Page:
It promises to be an interesting story, with all the intrigue and conspiracy of a Hollywood spy thriller. Waymo, an Alphabet business that creates driverless car tech, has sued Uber for stealing their technology.
This is how it played out. Anthony Levandowski was working in Google’s driverless car division, the entity that has now been spun off into Waymo. Evidently tired of corporate bureaucracy, and wanted to spread his entrepreneurial wings, Levandowski founded his own business, Otto, which created self-driving technology for commercial trucks. Despite Levandowski being one of many to leave the business, Google and Alphabet were less than aggressive in enforcing non-compete agreements, which likely made the Otto team comfortable that they would be left to their own devices.
Then Uber purchased Otto for a staggering (reported) $680million and spun the business into their own. It wasn’t until a supplier sent images to Waymo, said to be of an Uber circuitboard, that alarms began to ring – the circuit board looked exactly like a piece of tech from Waymo, designed to increase the field of vision for self-driving vehicles.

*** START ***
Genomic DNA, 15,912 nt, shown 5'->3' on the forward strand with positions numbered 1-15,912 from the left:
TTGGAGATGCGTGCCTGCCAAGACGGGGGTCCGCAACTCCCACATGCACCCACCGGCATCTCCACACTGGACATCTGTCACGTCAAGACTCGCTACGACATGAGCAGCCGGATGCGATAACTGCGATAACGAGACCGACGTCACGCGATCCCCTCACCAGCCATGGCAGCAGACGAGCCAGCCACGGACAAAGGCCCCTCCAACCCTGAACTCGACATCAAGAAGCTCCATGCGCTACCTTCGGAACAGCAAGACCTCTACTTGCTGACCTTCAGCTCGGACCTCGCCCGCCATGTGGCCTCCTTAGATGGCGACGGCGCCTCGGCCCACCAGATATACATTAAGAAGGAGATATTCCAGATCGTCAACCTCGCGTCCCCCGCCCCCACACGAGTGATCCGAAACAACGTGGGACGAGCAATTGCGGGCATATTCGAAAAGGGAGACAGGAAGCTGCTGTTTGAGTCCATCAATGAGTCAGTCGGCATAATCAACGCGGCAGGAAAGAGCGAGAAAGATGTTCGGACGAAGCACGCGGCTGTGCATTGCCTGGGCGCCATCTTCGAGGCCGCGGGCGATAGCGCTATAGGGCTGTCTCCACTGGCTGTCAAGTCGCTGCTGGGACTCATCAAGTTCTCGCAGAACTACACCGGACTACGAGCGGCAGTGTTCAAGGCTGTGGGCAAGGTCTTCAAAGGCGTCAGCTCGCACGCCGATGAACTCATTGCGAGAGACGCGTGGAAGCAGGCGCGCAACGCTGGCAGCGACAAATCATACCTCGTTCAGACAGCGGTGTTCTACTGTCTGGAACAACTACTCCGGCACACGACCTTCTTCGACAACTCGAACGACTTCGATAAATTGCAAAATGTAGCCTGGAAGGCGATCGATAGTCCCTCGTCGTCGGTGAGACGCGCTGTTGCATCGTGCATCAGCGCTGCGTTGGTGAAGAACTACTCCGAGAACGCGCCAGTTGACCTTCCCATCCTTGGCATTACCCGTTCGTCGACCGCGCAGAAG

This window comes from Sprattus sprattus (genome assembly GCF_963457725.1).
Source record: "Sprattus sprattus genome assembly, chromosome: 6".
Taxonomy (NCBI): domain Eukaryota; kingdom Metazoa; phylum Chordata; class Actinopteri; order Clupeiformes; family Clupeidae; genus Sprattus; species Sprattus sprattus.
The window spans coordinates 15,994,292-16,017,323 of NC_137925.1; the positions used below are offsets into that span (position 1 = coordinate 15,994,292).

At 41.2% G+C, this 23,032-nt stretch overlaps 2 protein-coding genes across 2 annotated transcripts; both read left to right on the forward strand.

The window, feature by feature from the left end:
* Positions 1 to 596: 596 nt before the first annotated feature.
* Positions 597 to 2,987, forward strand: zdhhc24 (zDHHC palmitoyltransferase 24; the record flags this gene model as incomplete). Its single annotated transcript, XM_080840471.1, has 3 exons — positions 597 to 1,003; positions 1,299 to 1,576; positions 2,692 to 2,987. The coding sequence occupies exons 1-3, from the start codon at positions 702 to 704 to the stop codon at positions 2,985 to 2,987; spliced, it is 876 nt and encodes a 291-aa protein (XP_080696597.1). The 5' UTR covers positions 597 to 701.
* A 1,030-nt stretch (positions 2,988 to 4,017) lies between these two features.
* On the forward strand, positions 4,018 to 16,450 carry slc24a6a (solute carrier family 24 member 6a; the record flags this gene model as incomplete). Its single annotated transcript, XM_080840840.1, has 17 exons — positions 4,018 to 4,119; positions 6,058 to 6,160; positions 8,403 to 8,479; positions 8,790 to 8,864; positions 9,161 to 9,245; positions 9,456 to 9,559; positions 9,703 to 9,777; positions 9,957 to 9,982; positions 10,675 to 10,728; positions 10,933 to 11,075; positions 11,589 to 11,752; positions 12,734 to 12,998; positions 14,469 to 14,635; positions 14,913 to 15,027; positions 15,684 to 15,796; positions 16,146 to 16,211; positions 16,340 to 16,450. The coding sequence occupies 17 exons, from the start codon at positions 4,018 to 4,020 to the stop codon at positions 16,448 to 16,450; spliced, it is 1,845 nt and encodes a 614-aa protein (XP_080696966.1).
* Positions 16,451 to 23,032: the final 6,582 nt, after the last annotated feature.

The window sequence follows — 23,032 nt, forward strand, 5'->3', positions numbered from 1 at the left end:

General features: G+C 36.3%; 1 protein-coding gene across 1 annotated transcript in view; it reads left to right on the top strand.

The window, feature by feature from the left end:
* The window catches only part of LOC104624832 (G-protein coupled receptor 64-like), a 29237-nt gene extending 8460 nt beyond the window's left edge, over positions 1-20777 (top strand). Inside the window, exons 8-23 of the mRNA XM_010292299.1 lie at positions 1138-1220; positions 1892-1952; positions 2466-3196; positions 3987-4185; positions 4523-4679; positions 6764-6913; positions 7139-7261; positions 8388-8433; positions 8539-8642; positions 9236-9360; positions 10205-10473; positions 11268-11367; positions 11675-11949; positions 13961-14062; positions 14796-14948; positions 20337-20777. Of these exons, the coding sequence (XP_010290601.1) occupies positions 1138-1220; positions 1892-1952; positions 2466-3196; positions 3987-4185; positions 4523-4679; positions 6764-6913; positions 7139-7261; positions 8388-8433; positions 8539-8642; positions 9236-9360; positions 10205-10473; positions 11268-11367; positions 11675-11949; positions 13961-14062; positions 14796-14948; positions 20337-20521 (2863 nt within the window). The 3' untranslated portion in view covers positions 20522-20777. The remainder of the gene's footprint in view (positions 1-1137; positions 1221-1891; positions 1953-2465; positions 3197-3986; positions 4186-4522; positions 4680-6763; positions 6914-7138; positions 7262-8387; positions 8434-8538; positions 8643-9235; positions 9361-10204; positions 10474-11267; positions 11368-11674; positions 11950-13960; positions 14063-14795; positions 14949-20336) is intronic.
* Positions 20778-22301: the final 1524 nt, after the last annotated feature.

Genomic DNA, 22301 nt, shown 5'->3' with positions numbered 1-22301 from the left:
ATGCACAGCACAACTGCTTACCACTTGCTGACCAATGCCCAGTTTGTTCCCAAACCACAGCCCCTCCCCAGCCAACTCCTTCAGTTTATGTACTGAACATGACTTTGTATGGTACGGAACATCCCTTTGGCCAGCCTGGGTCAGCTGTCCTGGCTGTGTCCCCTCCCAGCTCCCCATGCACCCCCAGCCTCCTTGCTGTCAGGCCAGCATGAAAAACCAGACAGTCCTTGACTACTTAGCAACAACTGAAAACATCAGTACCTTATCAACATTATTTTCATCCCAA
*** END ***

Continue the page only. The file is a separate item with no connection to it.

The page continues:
Alphabet began to dig deeper, looking into Levandowski’s activities in the days and weeks leading up to his departure from Waymo. According to an article published by Waymo, Levandowski, “Downloaded over 14,000 highly confidential and proprietary design files for Waymo’s various hardware systems, including designs of Waymo’s LiDAR and circuit board. He downloaded 9.7 GB of Waymo’s highly confidential files and trade secrets, including blueprints, design files and testing documentation. Then he connected an external drive to the laptop. Mr. Levandowski then wiped and reformatted the laptop in an attempt to erase forensic fingerprints.” All of this, allegedly done on a laptop issued by Google.
Uber has offered only a generic response, saying that they take all allegations seriously, and are investigating, but now the battle for being the first viable self-driving car is really heating up. It’s not surprising; with this being the most significant shift in vehicles since the automobile was invented, and as a result, the potential profits for claining the position of primary innovator, are staggering.
While everything at this stage is allegation only, it will be interesting to see, if this goes to court, how Uber handles a potential case of industrial espionage, and how that impacts future acquisitions. Regardless, it’ll make for fascinating viewing, as two giants clash.